Author: Norman Friedgut
ISBN: ISBN-10: 1440405557:   13: 978-1440405556
Publisher: CreateSpace

My War is a memoir.  The book is a story, told by a man nearing death, to his son, to be preserved and possibly published.  It traces a bilingual (English and French) young man through his entrance into the Royal Canadian Air Force; his training to be an aviator and then to England where he becomes part of the British Air Force.

The protagonist, Peter Friedgut, becomes a pilot in time to participate in the battle of Dunkirk during the Second World War when a large Allied force was cut off in Northern France by a German armored thrust.  He also participates in the Battle of Britain and works with the French Resistance, gathering intelligence.

At one point, Peter’s plane is downed in the French Channel and is rescued from the sea and taken to the Isle of Guernsey.  His physical injuries from the water landing are minor compared to what has happened to his mind.  He is no longer bilingual.  He can, temporarily, only speak French.  This problem brings about several unusual and sometimes amusing happenstances.  While his amnesia lasts, because of his demeanor and tendency to sleep outdoors, he becomes known as “Mad Harry.”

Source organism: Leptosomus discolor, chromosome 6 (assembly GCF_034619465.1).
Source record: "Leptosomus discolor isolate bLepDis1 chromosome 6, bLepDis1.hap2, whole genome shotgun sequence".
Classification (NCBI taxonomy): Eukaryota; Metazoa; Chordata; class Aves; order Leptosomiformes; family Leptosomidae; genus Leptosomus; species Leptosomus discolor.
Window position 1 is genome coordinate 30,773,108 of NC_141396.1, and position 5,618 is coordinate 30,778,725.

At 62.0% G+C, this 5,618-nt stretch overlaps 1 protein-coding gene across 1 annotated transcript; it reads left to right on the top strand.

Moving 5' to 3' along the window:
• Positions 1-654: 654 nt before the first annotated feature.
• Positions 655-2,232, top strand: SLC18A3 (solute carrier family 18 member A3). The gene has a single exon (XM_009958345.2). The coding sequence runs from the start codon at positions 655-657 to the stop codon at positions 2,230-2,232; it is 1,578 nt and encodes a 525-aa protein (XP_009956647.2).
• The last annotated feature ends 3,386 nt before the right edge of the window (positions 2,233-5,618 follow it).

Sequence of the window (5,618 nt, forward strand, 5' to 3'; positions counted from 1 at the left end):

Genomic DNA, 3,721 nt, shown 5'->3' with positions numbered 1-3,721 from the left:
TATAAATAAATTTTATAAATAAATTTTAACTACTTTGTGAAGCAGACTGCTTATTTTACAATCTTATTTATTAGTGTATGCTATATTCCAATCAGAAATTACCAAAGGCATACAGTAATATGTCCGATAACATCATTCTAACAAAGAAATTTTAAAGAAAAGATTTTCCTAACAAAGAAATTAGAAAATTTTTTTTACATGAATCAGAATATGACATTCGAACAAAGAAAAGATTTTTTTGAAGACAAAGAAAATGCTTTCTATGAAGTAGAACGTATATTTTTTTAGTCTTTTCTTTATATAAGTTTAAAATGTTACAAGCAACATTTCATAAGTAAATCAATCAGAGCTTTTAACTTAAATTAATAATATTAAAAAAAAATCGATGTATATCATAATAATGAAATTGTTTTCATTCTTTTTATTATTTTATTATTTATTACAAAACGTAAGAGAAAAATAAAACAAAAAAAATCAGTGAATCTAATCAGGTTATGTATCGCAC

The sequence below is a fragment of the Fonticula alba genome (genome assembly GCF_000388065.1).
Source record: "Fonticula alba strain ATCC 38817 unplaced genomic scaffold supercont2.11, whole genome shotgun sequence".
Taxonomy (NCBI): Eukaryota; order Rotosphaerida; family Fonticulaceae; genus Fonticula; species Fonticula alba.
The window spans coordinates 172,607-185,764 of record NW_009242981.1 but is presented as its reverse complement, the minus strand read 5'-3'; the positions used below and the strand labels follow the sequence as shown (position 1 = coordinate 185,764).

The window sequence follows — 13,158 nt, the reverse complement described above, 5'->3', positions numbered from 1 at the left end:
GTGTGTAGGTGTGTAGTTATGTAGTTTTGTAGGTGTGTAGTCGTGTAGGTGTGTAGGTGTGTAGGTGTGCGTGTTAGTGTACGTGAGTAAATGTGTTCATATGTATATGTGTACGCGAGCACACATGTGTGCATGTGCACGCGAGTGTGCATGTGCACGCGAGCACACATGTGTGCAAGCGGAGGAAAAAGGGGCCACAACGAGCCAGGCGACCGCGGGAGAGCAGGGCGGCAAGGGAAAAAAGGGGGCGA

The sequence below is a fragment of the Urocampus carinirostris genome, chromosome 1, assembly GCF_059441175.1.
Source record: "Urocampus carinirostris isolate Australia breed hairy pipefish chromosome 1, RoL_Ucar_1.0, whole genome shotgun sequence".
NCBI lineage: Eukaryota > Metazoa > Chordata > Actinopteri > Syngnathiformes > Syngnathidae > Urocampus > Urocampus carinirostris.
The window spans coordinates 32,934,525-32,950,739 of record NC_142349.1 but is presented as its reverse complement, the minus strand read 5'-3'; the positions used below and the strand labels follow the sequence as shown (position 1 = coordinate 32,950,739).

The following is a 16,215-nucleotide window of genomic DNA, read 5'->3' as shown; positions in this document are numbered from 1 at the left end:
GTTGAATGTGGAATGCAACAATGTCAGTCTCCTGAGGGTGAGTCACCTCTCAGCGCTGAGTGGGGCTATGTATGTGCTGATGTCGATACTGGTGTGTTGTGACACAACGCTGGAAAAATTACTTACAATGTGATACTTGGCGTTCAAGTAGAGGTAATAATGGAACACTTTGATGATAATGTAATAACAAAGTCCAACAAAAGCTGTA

The protagonist is a fighter pilot through and through, but he is also something of a rake.  Beginning early in the book, we learn of the very young man’s first sexual adventures, a coming-of-age part of the tale.  But as the book progresses, Peter is enamored, at least temporarily, by a new woman in every country—and city—that he visits.  He counts among his adventures the fact that he has been married four times. While on Guernsey, he meets the woman who will later be his lifelong wife and the mother of the author, but he also has intimate episodes with other women—on a tiny island in the middle of a war! The author, at the end of the book, confesses doubts about his father’s truthfulness regarding the number of women with whom he had relations, but finds evidence that, very possibly, the old man wasn’t exaggerating.

The book,  My War, is an easy and fun read.  Its tone is exactly what it should be: comfortable and fascinating.  Reading it is much like relaxing and listening to someone who was a soldier—in this case an airman—tell his war stories.  Such tales are sometimes offhand in their description of violent action and, like all stories told by warriors about war, will inevitably include fond reminisces of the women they knew.

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